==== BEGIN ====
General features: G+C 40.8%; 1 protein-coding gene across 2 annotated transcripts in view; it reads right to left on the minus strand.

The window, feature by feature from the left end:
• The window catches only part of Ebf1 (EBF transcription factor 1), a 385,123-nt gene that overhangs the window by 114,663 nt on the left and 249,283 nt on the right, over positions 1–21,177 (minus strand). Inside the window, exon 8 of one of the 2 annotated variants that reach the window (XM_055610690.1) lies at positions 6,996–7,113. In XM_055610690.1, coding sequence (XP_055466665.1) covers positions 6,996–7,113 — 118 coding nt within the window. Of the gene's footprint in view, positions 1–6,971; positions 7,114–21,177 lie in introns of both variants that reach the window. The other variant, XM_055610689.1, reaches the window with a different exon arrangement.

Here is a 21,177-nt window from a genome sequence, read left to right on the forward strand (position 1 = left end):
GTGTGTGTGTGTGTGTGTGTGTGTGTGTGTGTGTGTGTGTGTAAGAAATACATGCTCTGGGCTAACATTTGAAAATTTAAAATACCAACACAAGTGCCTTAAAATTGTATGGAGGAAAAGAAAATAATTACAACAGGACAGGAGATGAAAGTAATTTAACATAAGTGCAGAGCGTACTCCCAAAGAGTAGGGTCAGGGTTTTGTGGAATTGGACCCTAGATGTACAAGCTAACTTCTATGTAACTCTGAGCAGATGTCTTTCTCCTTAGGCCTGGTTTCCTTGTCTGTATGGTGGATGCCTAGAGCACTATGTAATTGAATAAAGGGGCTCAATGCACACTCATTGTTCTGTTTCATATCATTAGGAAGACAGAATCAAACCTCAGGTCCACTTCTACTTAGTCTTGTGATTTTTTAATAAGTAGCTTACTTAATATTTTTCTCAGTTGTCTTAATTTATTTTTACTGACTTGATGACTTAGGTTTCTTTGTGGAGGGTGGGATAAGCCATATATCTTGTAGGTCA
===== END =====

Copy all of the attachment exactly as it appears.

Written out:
General features: G+C 40.8%; 1 protein-coding gene across 2 annotated transcripts in view; it reads right to left on the minus strand.

The window, feature by feature from the left end:
• The window catches only part of Ebf1 (EBF transcription factor 1), a 385,123-nt gene that overhangs the window by 114,663 nt on the left and 249,283 nt on the right, over positions 1–21,177 (minus strand). Inside the window, exon 8 of one of the 2 annotated variants that reach the window (XM_055610690.1) lies at positions 6,996–7,113. In XM_055610690.1, coding sequence (XP_055466665.1) covers positions 6,996–7,113 — 118 coding nt within the window. Of the gene's footprint in view, positions 1–6,971; positions 7,114–21,177 lie in introns of both variants that reach the window. The other variant, XM_055610689.1, reaches the window with a different exon arrangement.

Here is a 21,177-nt window from a genome sequence, read left to right on the forward strand (position 1 = left end):
GTGTGTGTGTGTGTGTGTGTGTGTGTGTGTGTGTGTGTGTGTAAGAAATACATGCTCTGGGCTAACATTTGAAAATTTAAAATACCAACACAAGTGCCTTAAAATTGTATGGAGGAAAAGAAAATAATTACAACAGGACAGGAGATGAAAGTAATTTAACATAAGTGCAGAGCGTACTCCCAAAGAGTAGGGTCAGGGTTTTGTGGAATTGGACCCTAGATGTACAAGCTAACTTCTATGTAACTCTGAGCAGATGTCTTTCTCCTTAGGCCTGGTTTCCTTGTCTGTATGGTGGATGCCTAGAGCACTATGTAATTGAATAAAGGGGCTCAATGCACACTCATTGTTCTGTTTCATATCATTAGGAAGACAGAATCAAACCTCAGGTCCACTTCTACTTAGTCTTGTGATTTTTTAATAAGTAGCTTACTTAATATTTTTCTCAGTTGTCTTAATTTATTTTTACTGACTTGATGACTTAGGTTTCTTTGTGGAGGGTGGGATAAGCCATATATCTTGTAGGTCA